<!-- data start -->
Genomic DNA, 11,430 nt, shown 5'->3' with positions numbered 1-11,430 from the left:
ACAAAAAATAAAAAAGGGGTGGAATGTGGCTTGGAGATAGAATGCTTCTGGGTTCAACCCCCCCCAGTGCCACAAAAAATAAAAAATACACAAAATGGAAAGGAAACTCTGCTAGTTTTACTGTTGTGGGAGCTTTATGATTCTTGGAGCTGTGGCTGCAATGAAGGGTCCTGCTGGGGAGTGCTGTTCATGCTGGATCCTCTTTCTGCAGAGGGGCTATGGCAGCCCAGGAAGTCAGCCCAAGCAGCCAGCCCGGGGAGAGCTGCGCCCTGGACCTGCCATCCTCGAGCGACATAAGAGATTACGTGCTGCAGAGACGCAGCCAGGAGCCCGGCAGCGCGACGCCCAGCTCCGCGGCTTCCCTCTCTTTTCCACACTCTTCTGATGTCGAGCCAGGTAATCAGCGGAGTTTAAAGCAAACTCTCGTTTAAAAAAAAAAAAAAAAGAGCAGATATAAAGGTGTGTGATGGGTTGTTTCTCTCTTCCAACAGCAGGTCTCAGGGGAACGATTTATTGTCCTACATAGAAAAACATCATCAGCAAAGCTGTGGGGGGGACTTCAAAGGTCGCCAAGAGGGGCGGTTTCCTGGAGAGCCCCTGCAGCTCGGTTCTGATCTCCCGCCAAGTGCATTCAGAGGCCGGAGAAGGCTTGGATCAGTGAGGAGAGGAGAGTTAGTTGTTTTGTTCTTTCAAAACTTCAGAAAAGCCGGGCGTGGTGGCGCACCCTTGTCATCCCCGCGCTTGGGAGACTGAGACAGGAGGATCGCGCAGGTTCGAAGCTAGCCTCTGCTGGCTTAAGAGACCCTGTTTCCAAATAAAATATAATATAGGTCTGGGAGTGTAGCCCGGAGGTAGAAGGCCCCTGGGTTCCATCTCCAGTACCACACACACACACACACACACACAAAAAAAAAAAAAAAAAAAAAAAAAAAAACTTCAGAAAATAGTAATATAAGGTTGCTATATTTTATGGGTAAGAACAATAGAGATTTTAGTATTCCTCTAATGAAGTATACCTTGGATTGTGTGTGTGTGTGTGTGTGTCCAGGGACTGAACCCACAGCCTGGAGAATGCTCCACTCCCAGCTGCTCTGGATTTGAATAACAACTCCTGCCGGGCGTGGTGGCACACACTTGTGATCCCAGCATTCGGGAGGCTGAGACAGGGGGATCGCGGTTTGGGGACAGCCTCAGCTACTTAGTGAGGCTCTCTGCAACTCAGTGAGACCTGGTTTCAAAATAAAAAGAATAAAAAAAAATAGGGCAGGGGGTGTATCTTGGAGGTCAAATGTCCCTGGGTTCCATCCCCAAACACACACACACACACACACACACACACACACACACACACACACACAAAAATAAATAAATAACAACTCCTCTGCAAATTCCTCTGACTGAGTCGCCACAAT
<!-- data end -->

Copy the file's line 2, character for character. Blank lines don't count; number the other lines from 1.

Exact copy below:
ACAAAAAATAAAAAAGGGGTGGAATGTGGCTTGGAGATAGAATGCTTCTGGGTTCAACCCCCCCCAGTGCCACAAAAAATAAAAAATACACAAAATGGAAAGGAAACTCTGCTAGTTTTACTGTTGTGGGAGCTTTATGATTCTTGGAGCTGTGGCTGCAATGAAGGGTCCTGCTGGGGAGTGCTGTTCATGCTGGATCCTCTTTCTGCAGAGGGGCTATGGCAGCCCAGGAAGTCAGCCCAAGCAGCCAGCCCGGGGAGAGCTGCGCCCTGGACCTGCCATCCTCGAGCGACATAAGAGATTACGTGCTGCAGAGACGCAGCCAGGAGCCCGGCAGCGCGACGCCCAGCTCCGCGGCTTCCCTCTCTTTTCCACACTCTTCTGATGTCGAGCCAGGTAATCAGCGGAGTTTAAAGCAAACTCTCGTTTAAAAAAAAAAAAAAAAGAGCAGATATAAAGGTGTGTGATGGGTTGTTTCTCTCTTCCAACAGCAGGTCTCAGGGGAACGATTTATTGTCCTACATAGAAAAACATCATCAGCAAAGCTGTGGGGGGGACTTCAAAGGTCGCCAAGAGGGGCGGTTTCCTGGAGAGCCCCTGCAGCTCGGTTCTGATCTCCCGCCAAGTGCATTCAGAGGCCGGAGAAGGCTTGGATCAGTGAGGAGAGGAGAGTTAGTTGTTTTGTTCTTTCAAAACTTCAGAAAAGCCGGGCGTGGTGGCGCACCCTTGTCATCCCCGCGCTTGGGAGACTGAGACAGGAGGATCGCGCAGGTTCGAAGCTAGCCTCTGCTGGCTTAAGAGACCCTGTTTCCAAATAAAATATAATATAGGTCTGGGAGTGTAGCCCGGAGGTAGAAGGCCCCTGGGTTCCATCTCCAGTACCACACACACACACACACACACACAAAAAAAAAAAAAAAAAAAAAAAAAAAAACTTCAGAAAATAGTAATATAAGGTTGCTATATTTTATGGGTAAGAACAATAGAGATTTTAGTATTCCTCTAATGAAGTATACCTTGGATTGTGTGTGTGTGTGTGTGTGTCCAGGGACTGAACCCACAGCCTGGAGAATGCTCCACTCCCAGCTGCTCTGGATTTGAATAACAACTCCTGCCGGGCGTGGTGGCACACACTTGTGATCCCAGCATTCGGGAGGCTGAGACAGGGGGATCGCGGTTTGGGGACAGCCTCAGCTACTTAGTGAGGCTCTCTGCAACTCAGTGAGACCTGGTTTCAAAATAAAAAGAATAAAAAAAAATAGGGCAGGGGGTGTATCTTGGAGGTCAAATGTCCCTGGGTTCCATCCCCAAACACACACACACACACACACACACACACACACACACACACACACACAAAAATAAATAAATAACAACTCCTCTGCAAATTCCTCTGACTGAGTCGCCACAAT